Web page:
Oolong Tea as we know it today is the result of a long evolution, originating during the Tang Dynasty (618 – 907)  in the Beiyun region of Phoenix Mountain (Fenghuanshang) in Fujian Province. It was first known as Beiyun Tea and because of its fine quality and unique flavour, it was the first tea to be made a tribute tea, in the Song Dynasty (960-1279). In the tribute custom, tea regions were selected by the Emperor to produce tea to be offered as a gift to the royal court, which was a great honour and good for business.

乌龙In time, government officials, monks and scholars began visiting and emigrating to the Fujian area and were surprised with the strong “earth-stone” taste of the teas from the Wuyi Mountain region, so different from the un-fermented Green Tea which was the only tea that existed in China to that point. These teas came to be known as Wuyi or Cliff Tea. Hearing of this wonderful new tea, the Emperor sent a sample of an un-fermented compressed Green Tea cake to Wuyi and asked for tribute tea. What he received was Dragon Phoenix Compressed Tea which was made from a mold which imprinted the tea cake with the design of a dragon and a phoenix. This tea became very famous as a result.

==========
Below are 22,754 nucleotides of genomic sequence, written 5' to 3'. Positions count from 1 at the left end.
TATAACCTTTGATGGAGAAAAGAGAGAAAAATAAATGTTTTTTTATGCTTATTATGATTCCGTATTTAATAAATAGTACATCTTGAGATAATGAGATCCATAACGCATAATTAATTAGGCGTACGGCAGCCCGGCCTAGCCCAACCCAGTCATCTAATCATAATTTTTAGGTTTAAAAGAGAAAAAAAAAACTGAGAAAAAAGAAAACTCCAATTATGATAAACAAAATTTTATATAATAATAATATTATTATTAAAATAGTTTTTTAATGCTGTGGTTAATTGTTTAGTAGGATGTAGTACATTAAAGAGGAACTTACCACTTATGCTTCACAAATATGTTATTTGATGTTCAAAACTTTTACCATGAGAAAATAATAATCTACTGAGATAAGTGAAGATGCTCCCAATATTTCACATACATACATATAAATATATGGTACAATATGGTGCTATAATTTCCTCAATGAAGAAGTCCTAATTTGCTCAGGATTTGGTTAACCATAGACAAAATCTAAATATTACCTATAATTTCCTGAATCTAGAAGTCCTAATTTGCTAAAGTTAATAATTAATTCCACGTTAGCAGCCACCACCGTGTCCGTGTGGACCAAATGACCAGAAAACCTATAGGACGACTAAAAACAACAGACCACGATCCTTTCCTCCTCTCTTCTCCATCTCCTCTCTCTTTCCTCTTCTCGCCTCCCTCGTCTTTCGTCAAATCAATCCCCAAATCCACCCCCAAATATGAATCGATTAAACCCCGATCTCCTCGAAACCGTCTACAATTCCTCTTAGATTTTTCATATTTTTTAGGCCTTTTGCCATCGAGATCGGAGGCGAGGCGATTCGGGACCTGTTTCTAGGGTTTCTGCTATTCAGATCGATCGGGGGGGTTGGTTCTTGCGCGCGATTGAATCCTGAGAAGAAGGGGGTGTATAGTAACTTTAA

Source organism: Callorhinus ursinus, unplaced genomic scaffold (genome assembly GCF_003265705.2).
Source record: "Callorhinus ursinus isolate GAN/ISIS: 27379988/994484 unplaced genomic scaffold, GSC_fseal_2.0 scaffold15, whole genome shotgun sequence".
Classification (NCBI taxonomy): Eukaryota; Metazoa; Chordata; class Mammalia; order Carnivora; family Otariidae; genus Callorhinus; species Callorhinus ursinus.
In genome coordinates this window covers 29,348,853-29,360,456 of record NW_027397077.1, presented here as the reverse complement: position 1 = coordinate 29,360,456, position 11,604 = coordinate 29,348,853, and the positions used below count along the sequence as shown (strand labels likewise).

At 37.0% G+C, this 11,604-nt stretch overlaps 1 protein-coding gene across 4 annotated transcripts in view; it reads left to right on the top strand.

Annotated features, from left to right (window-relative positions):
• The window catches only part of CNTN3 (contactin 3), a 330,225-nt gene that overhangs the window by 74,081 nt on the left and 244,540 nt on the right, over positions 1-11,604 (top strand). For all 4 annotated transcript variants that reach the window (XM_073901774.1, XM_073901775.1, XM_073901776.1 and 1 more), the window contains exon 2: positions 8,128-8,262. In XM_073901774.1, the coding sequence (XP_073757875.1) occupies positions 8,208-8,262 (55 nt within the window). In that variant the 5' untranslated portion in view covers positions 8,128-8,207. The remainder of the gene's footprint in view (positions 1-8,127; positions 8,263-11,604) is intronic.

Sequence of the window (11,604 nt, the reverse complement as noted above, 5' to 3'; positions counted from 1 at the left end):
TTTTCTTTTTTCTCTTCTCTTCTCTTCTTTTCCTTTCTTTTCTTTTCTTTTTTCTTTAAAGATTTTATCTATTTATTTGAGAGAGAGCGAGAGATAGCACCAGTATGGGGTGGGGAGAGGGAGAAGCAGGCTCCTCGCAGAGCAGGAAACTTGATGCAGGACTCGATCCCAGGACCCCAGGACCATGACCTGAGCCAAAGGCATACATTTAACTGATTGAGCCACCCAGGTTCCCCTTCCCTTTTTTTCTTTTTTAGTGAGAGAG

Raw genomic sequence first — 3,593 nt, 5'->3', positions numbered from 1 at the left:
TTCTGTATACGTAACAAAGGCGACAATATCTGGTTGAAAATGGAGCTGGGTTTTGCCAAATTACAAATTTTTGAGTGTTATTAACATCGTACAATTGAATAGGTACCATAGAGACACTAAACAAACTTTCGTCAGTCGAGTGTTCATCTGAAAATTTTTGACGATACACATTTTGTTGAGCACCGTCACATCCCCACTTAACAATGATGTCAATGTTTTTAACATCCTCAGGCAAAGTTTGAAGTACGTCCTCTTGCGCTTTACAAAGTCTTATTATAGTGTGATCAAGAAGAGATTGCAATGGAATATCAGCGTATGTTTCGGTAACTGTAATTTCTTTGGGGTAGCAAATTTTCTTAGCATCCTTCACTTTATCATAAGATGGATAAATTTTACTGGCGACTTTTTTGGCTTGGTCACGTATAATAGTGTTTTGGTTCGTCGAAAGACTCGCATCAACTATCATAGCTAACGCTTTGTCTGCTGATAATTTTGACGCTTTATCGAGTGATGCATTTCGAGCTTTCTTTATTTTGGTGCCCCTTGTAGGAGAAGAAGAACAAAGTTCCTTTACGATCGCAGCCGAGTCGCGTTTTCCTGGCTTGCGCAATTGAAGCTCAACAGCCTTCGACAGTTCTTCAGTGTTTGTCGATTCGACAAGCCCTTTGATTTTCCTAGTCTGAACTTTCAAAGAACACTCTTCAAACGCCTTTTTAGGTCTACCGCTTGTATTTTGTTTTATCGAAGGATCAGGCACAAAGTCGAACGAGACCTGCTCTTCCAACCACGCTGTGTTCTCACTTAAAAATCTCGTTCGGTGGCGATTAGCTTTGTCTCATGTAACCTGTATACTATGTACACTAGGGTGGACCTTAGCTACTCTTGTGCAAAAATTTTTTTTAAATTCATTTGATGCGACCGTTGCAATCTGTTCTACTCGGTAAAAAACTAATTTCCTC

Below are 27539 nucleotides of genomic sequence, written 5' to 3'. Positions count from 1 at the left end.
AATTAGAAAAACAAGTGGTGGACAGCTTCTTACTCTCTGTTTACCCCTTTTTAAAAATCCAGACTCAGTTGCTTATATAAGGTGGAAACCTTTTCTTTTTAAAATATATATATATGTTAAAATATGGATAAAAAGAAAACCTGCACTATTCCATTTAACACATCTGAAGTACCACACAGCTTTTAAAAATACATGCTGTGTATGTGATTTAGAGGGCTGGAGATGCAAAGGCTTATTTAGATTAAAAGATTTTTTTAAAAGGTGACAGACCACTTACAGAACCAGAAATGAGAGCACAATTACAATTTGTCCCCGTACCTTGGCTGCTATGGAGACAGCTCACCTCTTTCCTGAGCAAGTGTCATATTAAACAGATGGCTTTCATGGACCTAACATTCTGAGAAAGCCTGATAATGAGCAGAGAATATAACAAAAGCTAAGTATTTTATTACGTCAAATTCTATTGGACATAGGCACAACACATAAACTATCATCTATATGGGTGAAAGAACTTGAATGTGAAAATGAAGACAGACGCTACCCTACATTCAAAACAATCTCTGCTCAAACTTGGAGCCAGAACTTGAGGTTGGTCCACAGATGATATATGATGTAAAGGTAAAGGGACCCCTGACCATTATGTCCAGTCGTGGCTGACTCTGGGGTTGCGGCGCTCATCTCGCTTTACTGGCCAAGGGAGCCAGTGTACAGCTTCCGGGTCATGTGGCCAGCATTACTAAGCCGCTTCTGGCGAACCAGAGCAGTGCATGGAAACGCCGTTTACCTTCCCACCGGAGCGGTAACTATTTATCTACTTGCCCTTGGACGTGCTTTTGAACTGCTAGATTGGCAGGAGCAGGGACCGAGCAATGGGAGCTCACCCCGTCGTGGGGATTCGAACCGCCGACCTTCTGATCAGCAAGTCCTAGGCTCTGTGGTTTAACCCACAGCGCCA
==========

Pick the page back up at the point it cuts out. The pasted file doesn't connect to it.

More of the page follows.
The fame of Wuyi teas spread far and wide and continued to be designated as a tribute tea throughout the Ming (1368 – 1644) and Qing Dynasties (1644 – 1911).

In 1725, tea producers in the Anxi region of Fujian adapted the methods of making   traditionalWuyi Tea and improved the technology to develop a new tea – Oolong. In 1796, Oolong Tea was introduced to the Northern Fujian region and to Taiwan, where today, each region is well known for their distinctive Oolong Teas.